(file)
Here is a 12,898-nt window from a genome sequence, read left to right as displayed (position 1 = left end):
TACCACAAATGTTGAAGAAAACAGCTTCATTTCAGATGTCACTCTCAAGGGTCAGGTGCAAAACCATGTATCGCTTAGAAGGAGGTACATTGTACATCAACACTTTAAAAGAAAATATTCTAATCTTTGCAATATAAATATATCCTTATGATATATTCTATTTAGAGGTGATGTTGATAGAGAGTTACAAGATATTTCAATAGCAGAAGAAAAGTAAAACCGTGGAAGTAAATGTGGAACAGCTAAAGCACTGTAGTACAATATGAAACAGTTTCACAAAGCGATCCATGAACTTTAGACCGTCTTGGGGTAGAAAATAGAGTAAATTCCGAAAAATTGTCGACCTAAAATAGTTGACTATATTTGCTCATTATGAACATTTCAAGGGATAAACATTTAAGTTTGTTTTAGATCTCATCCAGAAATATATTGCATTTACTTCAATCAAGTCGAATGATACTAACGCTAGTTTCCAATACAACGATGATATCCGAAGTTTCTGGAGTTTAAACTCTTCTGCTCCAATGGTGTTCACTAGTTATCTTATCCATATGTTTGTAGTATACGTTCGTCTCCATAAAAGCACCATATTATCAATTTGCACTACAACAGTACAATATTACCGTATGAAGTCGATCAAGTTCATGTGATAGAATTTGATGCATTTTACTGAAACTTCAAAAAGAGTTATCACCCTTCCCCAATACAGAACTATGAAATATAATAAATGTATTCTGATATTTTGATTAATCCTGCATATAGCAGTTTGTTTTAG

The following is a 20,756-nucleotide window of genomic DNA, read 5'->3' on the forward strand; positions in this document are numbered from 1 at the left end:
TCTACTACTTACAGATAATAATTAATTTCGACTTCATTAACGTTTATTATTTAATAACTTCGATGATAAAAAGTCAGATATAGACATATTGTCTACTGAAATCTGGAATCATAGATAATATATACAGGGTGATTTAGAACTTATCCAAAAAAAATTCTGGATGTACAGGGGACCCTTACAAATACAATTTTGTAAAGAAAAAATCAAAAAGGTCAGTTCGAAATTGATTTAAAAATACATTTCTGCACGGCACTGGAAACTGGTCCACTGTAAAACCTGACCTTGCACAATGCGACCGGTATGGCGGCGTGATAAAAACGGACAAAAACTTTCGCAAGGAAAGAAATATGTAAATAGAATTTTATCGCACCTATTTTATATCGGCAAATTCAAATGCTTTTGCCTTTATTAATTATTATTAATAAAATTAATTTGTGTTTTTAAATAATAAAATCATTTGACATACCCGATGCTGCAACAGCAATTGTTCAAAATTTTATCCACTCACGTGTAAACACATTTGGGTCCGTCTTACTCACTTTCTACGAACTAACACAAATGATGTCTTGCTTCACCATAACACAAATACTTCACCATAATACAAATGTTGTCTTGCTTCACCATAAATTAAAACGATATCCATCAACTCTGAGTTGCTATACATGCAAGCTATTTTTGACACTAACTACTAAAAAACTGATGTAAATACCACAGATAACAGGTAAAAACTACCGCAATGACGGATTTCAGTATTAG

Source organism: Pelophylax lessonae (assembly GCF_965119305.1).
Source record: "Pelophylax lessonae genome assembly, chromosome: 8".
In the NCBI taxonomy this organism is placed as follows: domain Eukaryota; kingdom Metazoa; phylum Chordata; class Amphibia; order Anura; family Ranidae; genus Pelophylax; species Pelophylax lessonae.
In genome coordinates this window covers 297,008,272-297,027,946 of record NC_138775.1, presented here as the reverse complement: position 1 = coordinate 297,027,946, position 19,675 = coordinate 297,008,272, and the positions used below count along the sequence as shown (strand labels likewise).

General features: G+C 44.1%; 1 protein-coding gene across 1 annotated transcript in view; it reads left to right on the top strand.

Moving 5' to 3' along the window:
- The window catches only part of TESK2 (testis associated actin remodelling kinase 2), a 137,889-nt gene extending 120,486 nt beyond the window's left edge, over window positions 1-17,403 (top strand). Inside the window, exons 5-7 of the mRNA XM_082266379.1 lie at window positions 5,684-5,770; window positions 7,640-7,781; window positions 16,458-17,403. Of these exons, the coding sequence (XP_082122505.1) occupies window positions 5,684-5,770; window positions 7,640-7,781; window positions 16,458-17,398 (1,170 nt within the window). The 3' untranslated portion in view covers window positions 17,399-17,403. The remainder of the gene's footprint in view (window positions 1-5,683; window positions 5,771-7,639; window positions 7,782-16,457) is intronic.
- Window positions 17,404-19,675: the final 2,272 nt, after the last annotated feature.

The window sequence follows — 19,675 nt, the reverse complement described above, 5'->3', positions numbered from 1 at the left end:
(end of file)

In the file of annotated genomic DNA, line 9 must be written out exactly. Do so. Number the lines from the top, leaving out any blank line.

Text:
General features: G+C 44.1%; 1 protein-coding gene across 1 annotated transcript in view; it reads left to right on the top strand.